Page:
Build a better homeless shelter? This long-time London, Ont., engineer is giving it a shot

London builder Andy Spriet has put his talents for design and engineering to build two portable emergency shelters that will be deployed to help Londoners who struggle with homelessness.

Seeing London's homeless problem, developer Andy Spriet built 2 temporary shelters

Andy Spriet with one of two emergency homeless shelters he designed and built. This one has two sleeping compartments. (Andrew Lupton/CBC)

Builder and engineer Andy Spriet believes good design can play a role in helping the hundreds of people who struggle with homelessness in London, Ont. 

Like anyone who ventures into downtown these days, Spriet has seen people sleeping rough outside, their backs bent against the cold as they crouch in doorways or curl up under plywood shelters and makeshift tents. 

He also watched with interest last winter as the city, working with the group WISH (Winter Interim Solution to Homelessness Coalition), set up temporary emergency shelters at two locations using clusters of converted construction portables. 

"You see the homeless on the streets and you're always amazed how they're still there the next morning after going through a cold night," he said. "I though 'What can I build and how cheaply can I build it and what should the concept be?'"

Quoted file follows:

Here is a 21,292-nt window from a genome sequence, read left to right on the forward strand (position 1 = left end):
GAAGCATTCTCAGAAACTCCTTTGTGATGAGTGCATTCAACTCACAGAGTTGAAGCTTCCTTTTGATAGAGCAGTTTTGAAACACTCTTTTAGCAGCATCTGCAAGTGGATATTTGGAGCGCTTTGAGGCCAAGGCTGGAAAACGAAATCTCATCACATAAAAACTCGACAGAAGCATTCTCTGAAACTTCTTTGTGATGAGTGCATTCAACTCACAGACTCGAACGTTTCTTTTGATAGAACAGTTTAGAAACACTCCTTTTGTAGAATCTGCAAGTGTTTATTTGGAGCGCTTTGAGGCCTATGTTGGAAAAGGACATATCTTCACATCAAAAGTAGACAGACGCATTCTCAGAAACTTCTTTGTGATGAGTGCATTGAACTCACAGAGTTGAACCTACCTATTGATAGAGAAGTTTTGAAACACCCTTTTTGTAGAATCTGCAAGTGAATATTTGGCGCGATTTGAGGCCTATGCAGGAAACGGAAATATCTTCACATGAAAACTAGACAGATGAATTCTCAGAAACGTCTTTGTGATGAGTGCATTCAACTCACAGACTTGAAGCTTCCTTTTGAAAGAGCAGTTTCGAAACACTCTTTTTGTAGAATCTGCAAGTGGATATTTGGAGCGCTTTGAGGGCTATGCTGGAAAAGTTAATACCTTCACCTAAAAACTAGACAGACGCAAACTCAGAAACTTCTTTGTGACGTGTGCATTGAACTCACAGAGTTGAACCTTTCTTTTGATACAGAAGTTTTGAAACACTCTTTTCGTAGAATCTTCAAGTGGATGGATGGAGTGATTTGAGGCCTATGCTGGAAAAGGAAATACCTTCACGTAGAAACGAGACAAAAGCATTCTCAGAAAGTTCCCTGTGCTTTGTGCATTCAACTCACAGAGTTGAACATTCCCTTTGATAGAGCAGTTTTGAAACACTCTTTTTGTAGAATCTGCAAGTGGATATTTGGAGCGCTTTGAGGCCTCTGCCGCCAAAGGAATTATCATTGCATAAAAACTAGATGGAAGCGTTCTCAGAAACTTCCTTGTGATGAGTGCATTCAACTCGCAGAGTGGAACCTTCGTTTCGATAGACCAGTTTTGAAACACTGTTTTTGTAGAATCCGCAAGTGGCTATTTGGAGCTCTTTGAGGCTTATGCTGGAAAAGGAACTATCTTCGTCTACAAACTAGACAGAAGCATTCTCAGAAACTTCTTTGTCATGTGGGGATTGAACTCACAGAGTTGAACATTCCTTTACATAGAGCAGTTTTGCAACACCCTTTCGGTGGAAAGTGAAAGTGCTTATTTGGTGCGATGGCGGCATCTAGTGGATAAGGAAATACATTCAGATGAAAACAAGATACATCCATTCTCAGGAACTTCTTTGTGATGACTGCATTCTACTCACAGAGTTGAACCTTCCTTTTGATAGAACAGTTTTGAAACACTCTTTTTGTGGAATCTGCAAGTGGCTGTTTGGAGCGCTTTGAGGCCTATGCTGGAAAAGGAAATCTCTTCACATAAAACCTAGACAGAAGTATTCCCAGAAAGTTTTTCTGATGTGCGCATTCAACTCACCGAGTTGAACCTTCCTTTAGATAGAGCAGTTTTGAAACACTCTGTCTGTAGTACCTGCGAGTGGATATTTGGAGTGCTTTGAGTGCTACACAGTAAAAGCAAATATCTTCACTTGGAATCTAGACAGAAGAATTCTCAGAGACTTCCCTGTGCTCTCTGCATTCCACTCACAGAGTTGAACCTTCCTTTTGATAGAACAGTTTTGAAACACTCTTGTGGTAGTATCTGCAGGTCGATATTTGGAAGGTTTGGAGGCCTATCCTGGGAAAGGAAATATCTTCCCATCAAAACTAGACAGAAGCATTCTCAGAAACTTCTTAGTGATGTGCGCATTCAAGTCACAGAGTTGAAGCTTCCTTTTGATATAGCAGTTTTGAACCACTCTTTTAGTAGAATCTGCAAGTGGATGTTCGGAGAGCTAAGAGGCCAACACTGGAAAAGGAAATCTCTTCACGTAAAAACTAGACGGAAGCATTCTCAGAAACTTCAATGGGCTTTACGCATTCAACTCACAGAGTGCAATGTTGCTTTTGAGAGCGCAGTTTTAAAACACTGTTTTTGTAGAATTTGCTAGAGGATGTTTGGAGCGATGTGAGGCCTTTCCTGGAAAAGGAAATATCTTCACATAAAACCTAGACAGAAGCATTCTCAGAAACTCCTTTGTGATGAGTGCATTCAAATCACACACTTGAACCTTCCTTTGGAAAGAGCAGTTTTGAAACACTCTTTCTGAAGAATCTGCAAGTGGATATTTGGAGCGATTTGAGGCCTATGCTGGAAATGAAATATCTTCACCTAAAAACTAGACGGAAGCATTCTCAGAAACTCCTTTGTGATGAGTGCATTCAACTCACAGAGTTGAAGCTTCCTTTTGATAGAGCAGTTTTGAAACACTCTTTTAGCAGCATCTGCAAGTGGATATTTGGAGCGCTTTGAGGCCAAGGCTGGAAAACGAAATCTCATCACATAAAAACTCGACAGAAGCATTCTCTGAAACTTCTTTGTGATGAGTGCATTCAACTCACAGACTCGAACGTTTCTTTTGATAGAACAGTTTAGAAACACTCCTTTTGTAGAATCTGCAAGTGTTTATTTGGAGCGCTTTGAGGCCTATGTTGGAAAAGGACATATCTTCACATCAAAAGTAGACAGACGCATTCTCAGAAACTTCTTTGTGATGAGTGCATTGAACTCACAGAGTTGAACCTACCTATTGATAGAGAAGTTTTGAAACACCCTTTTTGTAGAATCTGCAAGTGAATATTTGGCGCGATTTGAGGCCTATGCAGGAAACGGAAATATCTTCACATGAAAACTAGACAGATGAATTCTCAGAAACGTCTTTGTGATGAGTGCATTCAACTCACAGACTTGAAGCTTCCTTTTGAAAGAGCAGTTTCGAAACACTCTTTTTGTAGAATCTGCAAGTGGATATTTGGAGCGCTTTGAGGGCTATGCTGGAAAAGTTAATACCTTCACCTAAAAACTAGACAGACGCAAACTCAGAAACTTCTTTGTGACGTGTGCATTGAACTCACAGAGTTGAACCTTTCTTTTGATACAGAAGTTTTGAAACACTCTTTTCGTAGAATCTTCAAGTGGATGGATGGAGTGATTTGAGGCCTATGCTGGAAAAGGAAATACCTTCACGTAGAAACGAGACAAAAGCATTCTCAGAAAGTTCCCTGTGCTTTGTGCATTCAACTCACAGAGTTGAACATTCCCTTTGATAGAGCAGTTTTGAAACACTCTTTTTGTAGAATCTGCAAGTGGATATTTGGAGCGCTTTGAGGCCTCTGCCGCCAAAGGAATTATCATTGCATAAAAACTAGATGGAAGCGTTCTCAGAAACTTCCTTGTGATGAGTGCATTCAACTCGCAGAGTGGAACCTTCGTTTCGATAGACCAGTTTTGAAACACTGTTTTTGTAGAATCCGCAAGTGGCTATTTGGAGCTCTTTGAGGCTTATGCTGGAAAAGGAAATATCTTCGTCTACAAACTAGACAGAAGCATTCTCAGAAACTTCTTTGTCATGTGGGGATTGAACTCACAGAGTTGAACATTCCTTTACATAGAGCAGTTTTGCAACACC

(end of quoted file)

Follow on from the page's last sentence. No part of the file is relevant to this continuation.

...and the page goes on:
He began drawing out some shelter design ideas, eventually creating a concept of an eight by 12-foot structure on wheels with a small bed and kitchenette.

In this design, each sleeping unit also includes a simple kitchenette with shelves and a sink. Spriet estimates each unit can be made for about $10,000. (Andrew Lupton/CBC)

But Spriet took his ideas beyond the drafting table. He actually had two shelters entirely built to his specifications in his garage, creating a real-life proof of concept. 

Spriet made a number of modifications he feels improve upon the converted construction portable. The design challenge is to make each unit cheap and easy to build. He estimates each unit can be built for about $10,000 in materials and labour.

"You're trying to keep costs as low as you can to build as many as you can," he said.

For example, his design is low to the ground with a single plywood step that slides out from beneath the door. It's a design that avoids the need to build steps and railings to each unit, which was required with the construction trailers, which are a few feet off the ground. 

He used shed siding outside, durable exterior carpeting inside and instead of a plumbing system, there's a chemical toilet and a large plastic jug for drinking water.

The interior is unfinished plywood, the roofing material a simple waterproof membrane and the interior lights are inexpensive LEDs. Each unit is insulated and can be kept comfortable during the winter using a small portable heater. 

Unlike construction trailer shelters, Spriet's prototypes can't be towed to a location. However, he says they can be easily loaded onto a flatbed truck and positioned into place thanks to six large wheels attached to the bottom. 

Andy Spriet designed the shelters to be mobile and low cost, able to be quickly deployed and put into service anywhere they're needed. (Andrew Lupton/CBC)

For now, the two shelters he's build will be donated to Ark Aid Mission, one of the groups making up the WISH coalition, and to be deployed as they see fit. The emergency shelter on York Street remains in place and it's possible Spriet's shelters will enter service at that location. 

He's fully expecting the design will require some tweaking once they're in use. In the meantime, he plans to build two other shelters.

"When you look at the costs the city is spending, this might be a way to help," he said.


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